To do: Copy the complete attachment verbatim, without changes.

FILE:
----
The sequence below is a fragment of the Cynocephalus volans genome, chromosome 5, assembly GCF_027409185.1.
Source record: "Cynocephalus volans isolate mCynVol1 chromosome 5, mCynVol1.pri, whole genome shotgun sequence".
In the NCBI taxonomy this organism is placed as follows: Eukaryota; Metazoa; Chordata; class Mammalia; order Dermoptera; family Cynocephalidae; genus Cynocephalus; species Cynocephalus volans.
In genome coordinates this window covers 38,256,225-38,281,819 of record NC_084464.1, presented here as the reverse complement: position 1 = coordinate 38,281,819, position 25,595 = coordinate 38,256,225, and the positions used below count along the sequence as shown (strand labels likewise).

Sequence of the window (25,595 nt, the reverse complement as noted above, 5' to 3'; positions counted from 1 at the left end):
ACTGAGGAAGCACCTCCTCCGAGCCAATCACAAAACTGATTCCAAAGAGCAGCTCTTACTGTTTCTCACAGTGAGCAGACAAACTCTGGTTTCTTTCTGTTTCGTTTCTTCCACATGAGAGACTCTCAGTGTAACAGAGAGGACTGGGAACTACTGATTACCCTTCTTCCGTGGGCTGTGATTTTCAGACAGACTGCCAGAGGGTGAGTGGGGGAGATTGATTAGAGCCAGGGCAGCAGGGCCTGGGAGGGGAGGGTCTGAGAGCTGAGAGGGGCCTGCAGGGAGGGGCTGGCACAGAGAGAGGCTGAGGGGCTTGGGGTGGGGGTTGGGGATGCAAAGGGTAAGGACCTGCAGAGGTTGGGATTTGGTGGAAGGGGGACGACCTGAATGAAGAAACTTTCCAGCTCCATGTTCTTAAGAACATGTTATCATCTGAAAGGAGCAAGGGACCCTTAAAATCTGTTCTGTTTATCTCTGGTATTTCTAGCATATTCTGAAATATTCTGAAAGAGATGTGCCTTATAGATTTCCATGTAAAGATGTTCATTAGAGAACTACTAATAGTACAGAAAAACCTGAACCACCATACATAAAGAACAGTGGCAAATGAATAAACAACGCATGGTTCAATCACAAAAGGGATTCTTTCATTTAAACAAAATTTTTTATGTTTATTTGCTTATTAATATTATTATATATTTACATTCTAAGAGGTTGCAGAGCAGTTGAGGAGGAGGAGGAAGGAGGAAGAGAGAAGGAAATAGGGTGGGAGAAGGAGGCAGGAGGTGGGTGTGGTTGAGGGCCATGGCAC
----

The sequence below is a fragment of the Cynocephalus volans genome, chromosome 5, assembly GCF_027409185.1.
Source record: "Cynocephalus volans isolate mCynVol1 chromosome 5, mCynVol1.pri, whole genome shotgun sequence".
In the NCBI taxonomy this organism is placed as follows: Eukaryota; Metazoa; Chordata; class Mammalia; order Dermoptera; family Cynocephalidae; genus Cynocephalus; species Cynocephalus volans.
In genome coordinates this window covers 38,256,225-38,281,819 of record NC_084464.1, presented here as the reverse complement: position 1 = coordinate 38,281,819, position 25,595 = coordinate 38,256,225, and the positions used below count along the sequence as shown (strand labels likewise).

Sequence of the window (25,595 nt, the reverse complement as noted above, 5' to 3'; positions counted from 1 at the left end):
ACTGAGGAAGCACCTCCTCCGAGCCAATCACAAAACTGATTCCAAAGAGCAGCTCTTACTGTTTCTCACAGTGAGCAGACAAACTCTGGTTTCTTTCTGTTTCGTTTCTTCCACATGAGAGACTCTCAGTGTAACAGAGAGGACTGGGAACTACTGATTACCCTTCTTCCGTGGGCTGTGATTTTCAGACAGACTGCCAGAGGGTGAGTGGGGGAGATTGATTAGAGCCAGGGCAGCAGGGCCTGGGAGGGGAGGGTCTGAGAGCTGAGAGGGGCCTGCAGGGAGGGGCTGGCACAGAGAGAGGCTGAGGGGCTTGGGGTGGGGGTTGGGGATGCAAAGGGTAAGGACCTGCAGAGGTTGGGATTTGGTGGAAGGGGGACGACCTGAATGAAGAAACTTTCCAGCTCCATGTTCTTAAGAACATGTTATCATCTGAAAGGAGCAAGGGACCCTTAAAATCTGTTCTGTTTATCTCTGGTATTTCTAGCATATTCTGAAATATTCTGAAAGAGATGTGCCTTATAGATTTCCATGTAAAGATGTTCATTAGAGAACTACTAATAGTACAGAAAAACCTGAACCACCATACATAAAGAACAGTGGCAAATGAATAAACAACGCATGGTTCAATCACAAAAGGGATTCTTTCATTTAAACAAAATTTTTTATGTTTATTTGCTTATTAATATTATTATATATTTACATTCTAAGAGGTTGCAGAGCAGTTGAGGAGGAGGAGGAAGGAGGAAGAGAGAAGGAAATAGGGTGGGAGAAGGAGGCAGGAGGTGGGTGTGGTTGAGGGCCATGGCAC